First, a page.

Getting Feedback

Getting Feedback

A little while back, I wrote up a post giving tips on how to create and publish your own game. One of the tips I gave was to get good feedback, with some advice on what sort of things you should look for. In retrospect, keeping it to three or so paragraphs wasn’t really enough - receiving good feedback that really makes a difference to your product can be a fairly detailed process, and I reckon it could do with a bit more information than I’ve previously given. This is based on my experience and what’s worked for me - hopefully it can work for you too!

1. Ask for specific feedback

Giving feedback can be kind of hard for someone - they might have mixed feelings about how they feel about something, or might have issues working out how to put their thoughts into words. This goes doubly for when they’re asked how they felt about something that didn’t leave much of an impression on them, or which they barely remember. Sure, that’s feedback in and of itself, but it’s not very helpful.


If you know what sort of areas you’re really looking for feedback on - the ones where you’re unsure how well it works, or whether it’s producing the emotion you’re aiming for - then let your playtesters know about it ahead of time. Giving them a copy of your game with a note of, “I’m unsure how balanced the third level is - could you please let me know how you feel?” will have them thinking more critically when they play it, and thus they’ll have more information for you to dissect when they get back to you with their thoughts. Provided you don’t go overboard with it (“Please give me your thoughts on the first level, and the second, and the third, and…” is probably just going to overwhelm players), this will help playtesters know what to focus on and where they should possibly spend more time.


2. Learn what types of feedback you can ignore

This might sound like it goes completely against the general idea of feedback, but bear with me. When you’re initially coming up with a game idea, there are probably a handful of dot points that are the really appealing parts of it, the main selling points. Maybe it’s a cool gimmick, maybe it’s a great plot twist, whatever. These are the main things that you probably want to focus feedback on, and where you should really be paying attention to your playtesters.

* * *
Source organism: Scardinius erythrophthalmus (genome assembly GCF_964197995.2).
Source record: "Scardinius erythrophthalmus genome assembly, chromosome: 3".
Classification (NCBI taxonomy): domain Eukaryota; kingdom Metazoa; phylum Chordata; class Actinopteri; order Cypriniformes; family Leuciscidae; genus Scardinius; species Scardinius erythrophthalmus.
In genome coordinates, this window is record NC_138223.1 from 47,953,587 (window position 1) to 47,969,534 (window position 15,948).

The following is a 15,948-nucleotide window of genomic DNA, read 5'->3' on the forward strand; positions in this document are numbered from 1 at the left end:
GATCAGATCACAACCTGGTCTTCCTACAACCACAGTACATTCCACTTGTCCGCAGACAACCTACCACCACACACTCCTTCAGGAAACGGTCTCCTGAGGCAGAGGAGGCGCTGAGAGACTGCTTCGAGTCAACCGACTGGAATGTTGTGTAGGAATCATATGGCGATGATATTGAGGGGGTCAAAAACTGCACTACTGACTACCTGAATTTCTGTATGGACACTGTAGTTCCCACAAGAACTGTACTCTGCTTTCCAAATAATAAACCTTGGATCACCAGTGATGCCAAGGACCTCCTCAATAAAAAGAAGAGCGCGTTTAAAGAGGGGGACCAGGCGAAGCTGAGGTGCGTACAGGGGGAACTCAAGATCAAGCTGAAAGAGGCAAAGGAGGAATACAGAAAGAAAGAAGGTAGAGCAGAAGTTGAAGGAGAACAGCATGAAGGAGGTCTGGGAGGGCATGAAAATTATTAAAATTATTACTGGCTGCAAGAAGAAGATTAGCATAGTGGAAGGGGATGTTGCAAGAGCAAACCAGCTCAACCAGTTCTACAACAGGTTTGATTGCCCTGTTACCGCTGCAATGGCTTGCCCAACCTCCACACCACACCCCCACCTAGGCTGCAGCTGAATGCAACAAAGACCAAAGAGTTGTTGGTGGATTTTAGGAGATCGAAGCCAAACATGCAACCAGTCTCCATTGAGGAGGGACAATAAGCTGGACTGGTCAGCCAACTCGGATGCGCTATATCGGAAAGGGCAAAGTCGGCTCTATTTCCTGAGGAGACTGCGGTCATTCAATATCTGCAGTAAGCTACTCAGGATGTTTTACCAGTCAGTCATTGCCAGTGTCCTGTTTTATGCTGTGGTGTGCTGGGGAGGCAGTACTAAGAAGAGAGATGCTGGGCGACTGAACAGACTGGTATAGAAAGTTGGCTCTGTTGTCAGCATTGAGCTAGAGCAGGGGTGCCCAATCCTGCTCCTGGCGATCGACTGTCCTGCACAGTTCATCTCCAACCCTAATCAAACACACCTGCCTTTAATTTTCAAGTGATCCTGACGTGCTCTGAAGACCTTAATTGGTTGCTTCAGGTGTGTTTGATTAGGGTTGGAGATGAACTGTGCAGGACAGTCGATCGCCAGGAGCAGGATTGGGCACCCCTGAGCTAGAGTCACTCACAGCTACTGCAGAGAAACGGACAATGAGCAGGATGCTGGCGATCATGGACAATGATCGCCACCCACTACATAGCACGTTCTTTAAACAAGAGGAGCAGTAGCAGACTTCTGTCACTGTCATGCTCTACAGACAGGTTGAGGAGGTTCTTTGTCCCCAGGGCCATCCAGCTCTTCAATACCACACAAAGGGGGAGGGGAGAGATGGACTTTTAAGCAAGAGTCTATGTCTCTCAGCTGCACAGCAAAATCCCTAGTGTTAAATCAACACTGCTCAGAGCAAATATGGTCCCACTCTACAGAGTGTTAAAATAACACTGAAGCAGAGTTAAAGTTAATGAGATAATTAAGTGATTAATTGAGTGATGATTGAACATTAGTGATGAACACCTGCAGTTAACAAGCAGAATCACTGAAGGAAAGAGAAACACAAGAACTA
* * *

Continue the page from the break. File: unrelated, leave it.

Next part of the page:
So if, say, you’re developing a fighting game with a colourful roster of characters, a player says to you, “I wasn’t impressed with the story,” that’s probably fine. While a good story could help enhance your game and appeal to more players, odds are that the majority of your potential player base isn’t too fussed about it. Similarly, if you’re developing a point-and-click adventure and someone says that they wanted more action sequences, that could mean that the story’s a bit slow and needs to shake things up a bit - or it could mean that that playtester isn’t used to the slower pace of point-and-clicks and that they’re not your target audience. It depends upon the specific feedback, of course, but there’s going to be times when you’ll hear something that just isn’t that relevant to you. After all, if you try and appeal to everybody, you’ll appeal to nobody.


3. Don’t be afraid to change things

Alright, so you’ve gotten some good feedback from players about areas of the game that really needed it, and you’ve worked out what doesn’t apply to your game. There’s just one issue, and it’s a big one: the fixes required to address the feedback would be massive, and they’re definitely necessary.


Maybe it’s a significant change to the game’s story. Maybe one of the game’s mechanics just isn’t working as well as you thought that it would. Maybe it’s a bug that you thought was difficult to trigger, which the player’s managed to find. Whatever it is, changing it is going to suck. Although the temptation to ignore the feedback is high, given the work it would require, or how it might change something that you’re happy with, my advice is to go ahead and do it, as painful as it might be.